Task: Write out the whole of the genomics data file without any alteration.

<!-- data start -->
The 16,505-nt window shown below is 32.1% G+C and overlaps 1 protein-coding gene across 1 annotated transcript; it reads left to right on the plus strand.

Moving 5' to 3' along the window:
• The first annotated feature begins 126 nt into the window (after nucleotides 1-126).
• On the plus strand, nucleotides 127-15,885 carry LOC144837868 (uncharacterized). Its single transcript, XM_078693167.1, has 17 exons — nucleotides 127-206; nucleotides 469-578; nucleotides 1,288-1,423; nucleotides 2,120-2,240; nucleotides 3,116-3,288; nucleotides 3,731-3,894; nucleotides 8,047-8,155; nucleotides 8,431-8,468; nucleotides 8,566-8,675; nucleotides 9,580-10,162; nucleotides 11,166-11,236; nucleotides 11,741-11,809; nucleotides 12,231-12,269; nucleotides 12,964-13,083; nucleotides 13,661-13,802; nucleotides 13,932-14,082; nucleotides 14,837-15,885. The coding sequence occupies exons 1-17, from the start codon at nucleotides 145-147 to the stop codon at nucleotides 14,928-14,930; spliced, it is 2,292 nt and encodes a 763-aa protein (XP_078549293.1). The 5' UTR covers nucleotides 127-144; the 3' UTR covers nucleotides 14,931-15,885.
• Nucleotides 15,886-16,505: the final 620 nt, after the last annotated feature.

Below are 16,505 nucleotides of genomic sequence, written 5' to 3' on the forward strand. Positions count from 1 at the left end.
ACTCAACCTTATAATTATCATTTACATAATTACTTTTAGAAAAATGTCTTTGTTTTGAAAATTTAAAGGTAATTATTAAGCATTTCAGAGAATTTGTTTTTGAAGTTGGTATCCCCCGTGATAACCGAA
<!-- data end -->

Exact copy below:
The 16,505-nt window shown below is 32.1% G+C and overlaps 1 protein-coding gene across 1 annotated transcript; it reads left to right on the plus strand.

Moving 5' to 3' along the window:
• The first annotated feature begins 126 nt into the window (after nucleotides 1-126).
• On the plus strand, nucleotides 127-15,885 carry LOC144837868 (uncharacterized). Its single transcript, XM_078693167.1, has 17 exons — nucleotides 127-206; nucleotides 469-578; nucleotides 1,288-1,423; nucleotides 2,120-2,240; nucleotides 3,116-3,288; nucleotides 3,731-3,894; nucleotides 8,047-8,155; nucleotides 8,431-8,468; nucleotides 8,566-8,675; nucleotides 9,580-10,162; nucleotides 11,166-11,236; nucleotides 11,741-11,809; nucleotides 12,231-12,269; nucleotides 12,964-13,083; nucleotides 13,661-13,802; nucleotides 13,932-14,082; nucleotides 14,837-15,885. The coding sequence occupies exons 1-17, from the start codon at nucleotides 145-147 to the stop codon at nucleotides 14,928-14,930; spliced, it is 2,292 nt and encodes a 763-aa protein (XP_078549293.1). The 5' UTR covers nucleotides 127-144; the 3' UTR covers nucleotides 14,931-15,885.
• Nucleotides 15,886-16,505: the final 620 nt, after the last annotated feature.

Below are 16,505 nucleotides of genomic sequence, written 5' to 3' on the forward strand. Positions count from 1 at the left end.
ACTCAACCTTATAATTATCATTTACATAATTACTTTTAGAAAAATGTCTTTGTTTTGAAAATTTAAAGGTAATTATTAAGCATTTCAGAGAATTTGTTTTTGAAGTTGGTATCCCCCGTGATAACCGAA